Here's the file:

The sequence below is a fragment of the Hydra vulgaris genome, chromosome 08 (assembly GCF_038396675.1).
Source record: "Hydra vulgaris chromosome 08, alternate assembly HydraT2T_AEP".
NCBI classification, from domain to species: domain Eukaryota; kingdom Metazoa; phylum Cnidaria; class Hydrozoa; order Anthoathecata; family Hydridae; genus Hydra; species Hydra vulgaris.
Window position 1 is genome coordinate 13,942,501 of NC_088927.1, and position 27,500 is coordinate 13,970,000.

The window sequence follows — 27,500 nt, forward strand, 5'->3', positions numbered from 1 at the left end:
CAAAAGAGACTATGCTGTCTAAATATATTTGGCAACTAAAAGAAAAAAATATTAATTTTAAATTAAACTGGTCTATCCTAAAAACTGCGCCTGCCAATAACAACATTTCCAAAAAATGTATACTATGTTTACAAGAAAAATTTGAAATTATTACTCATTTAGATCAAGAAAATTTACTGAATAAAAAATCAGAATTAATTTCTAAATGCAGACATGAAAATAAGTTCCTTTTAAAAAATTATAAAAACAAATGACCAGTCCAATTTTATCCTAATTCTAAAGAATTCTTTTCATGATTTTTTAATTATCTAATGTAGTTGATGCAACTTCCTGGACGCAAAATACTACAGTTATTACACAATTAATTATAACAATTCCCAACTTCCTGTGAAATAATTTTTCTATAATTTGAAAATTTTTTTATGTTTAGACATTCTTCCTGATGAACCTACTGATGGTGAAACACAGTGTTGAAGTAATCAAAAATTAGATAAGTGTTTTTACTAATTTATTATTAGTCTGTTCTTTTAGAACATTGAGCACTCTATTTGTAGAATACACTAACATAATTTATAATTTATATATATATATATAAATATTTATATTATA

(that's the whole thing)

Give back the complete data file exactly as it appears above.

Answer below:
The sequence below is a fragment of the Hydra vulgaris genome, chromosome 08 (assembly GCF_038396675.1).
Source record: "Hydra vulgaris chromosome 08, alternate assembly HydraT2T_AEP".
NCBI classification, from domain to species: domain Eukaryota; kingdom Metazoa; phylum Cnidaria; class Hydrozoa; order Anthoathecata; family Hydridae; genus Hydra; species Hydra vulgaris.
Window position 1 is genome coordinate 13,942,501 of NC_088927.1, and position 27,500 is coordinate 13,970,000.

The window sequence follows — 27,500 nt, forward strand, 5'->3', positions numbered from 1 at the left end:
CAAAAGAGACTATGCTGTCTAAATATATTTGGCAACTAAAAGAAAAAAATATTAATTTTAAATTAAACTGGTCTATCCTAAAAACTGCGCCTGCCAATAACAACATTTCCAAAAAATGTATACTATGTTTACAAGAAAAATTTGAAATTATTACTCATTTAGATCAAGAAAATTTACTGAATAAAAAATCAGAATTAATTTCTAAATGCAGACATGAAAATAAGTTCCTTTTAAAAAATTATAAAAACAAATGACCAGTCCAATTTTATCCTAATTCTAAAGAATTCTTTTCATGATTTTTTAATTATCTAATGTAGTTGATGCAACTTCCTGGACGCAAAATACTACAGTTATTACACAATTAATTATAACAATTCCCAACTTCCTGTGAAATAATTTTTCTATAATTTGAAAATTTTTTTATGTTTAGACATTCTTCCTGATGAACCTACTGATGGTGAAACACAGTGTTGAAGTAATCAAAAATTAGATAAGTGTTTTTACTAATTTATTATTAGTCTGTTCTTTTAGAACATTGAGCACTCTATTTGTAGAATACACTAACATAATTTATAATTTATATATATATATATAAATATTTATATTATA